Having More Say in Our Lives

My hope is that one day autistic people will be taught to communicate as young as possible. It certainly would be interesting to see how life would be if instead of drills and remedial lessons kids got lessons in age appropriate lessons, typing for communication and exercise specifically to awaken the mind/body connection. In my opinion, it is likely that the severe autism symptoms might be lessened because the urge to escape a frustrating reality will be less intense. One day I hope to put my ideas into a program for other people with autism. It will be the world’s first program for people with autism run by a person with autism.

Isn’t that pathetic?

How many autism organizations have people with autism consulting them or on their boards? If inclusion and diversity are important, why do so many autism experts fail to consult people who have autism? If I had an organization for blind people, I think consulting with people who are blind would be valuable. If I had an organization for people in wheelchairs, I think understanding their experiences would make treatment better suited to real needs. Must those of us with neurological issues be isolated from our own treatment options? My hope is to change this discriminatory practice.

16 responses to “Having More Say in Our Lives

  1. Thank you Ido! I am an educational consultant and you have already made a difference for me in my work. Best to you as you pursue your future goals and bring your passion to more communities.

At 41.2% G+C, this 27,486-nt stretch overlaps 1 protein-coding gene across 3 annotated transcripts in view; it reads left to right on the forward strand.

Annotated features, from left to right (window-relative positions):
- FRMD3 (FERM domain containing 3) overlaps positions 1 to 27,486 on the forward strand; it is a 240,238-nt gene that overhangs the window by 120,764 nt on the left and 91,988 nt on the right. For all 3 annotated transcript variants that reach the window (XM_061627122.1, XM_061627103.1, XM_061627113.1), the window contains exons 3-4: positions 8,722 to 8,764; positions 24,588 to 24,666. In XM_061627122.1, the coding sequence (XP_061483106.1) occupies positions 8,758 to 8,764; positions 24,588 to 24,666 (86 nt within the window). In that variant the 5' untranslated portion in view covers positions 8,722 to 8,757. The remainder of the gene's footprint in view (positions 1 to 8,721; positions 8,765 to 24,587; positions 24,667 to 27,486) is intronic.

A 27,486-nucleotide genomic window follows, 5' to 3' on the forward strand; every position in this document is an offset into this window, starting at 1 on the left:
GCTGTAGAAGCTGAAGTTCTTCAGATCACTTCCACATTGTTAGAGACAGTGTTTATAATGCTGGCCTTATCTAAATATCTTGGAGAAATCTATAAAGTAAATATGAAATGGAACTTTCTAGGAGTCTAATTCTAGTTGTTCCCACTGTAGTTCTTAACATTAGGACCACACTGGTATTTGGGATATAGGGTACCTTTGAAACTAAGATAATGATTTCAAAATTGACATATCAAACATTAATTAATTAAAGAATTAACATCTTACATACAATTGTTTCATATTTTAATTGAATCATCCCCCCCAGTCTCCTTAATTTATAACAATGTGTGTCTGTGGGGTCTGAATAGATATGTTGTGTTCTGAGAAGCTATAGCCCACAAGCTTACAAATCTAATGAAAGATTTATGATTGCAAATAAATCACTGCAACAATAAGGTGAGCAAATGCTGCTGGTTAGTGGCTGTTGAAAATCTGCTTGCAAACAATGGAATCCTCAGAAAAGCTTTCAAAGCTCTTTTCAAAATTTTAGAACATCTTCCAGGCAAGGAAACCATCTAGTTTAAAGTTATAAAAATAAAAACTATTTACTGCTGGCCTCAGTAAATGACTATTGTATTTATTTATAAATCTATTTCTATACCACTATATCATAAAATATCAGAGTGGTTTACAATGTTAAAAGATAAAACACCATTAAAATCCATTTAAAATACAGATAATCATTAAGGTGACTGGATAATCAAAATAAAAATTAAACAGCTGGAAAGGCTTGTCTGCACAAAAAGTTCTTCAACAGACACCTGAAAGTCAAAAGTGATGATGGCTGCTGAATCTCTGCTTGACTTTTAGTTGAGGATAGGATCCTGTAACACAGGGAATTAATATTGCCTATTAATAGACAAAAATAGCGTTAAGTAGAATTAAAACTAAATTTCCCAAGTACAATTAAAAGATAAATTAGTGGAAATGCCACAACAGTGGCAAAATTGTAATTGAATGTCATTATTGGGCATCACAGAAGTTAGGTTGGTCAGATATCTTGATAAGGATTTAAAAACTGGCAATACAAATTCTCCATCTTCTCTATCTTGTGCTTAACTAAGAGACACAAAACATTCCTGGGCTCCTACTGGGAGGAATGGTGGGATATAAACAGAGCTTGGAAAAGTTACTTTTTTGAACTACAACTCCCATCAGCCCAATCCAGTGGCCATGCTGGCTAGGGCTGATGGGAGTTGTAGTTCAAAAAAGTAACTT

2. Yes, Ido. Please do put together a program. I would surely be interested in checking it out. And keep writing, because it is great to hear your perspective. Thanks.

  3. Ido,

    This blog entry is very timely. Based on the instructions from my 42 year-old son Ben, with nonverbal autism who communicates through typing, we have started the Communication and Autism Research Project (CARP) and would welcome your advice. As I commented on another public blog over 2 weeks ago, ” I am personally arranging funding for a study of another method of independent communication through typing other than FC or RPM which I hope will be shown to have overcome the limitations of FC and RPM. This other method is from a non-English speaking country and has been discussed in the US with at least one leading opponent of FC.” If you or others are interested please email us at golden.arthur@gmail.com

    Arthur Golden of Jerusalem Israel

  4. Right on! Completely agree. Let us know how we can support your worthy goals.

    Clarissa Kripke

  5. Also, the Autistic Self Advocacy Network (run by and for autistic people) is working on these issues. Are you a member http://www.autisticadvocacy.org? I know they will be working on a toolkit on behavioral health soon which will address some of your concerns.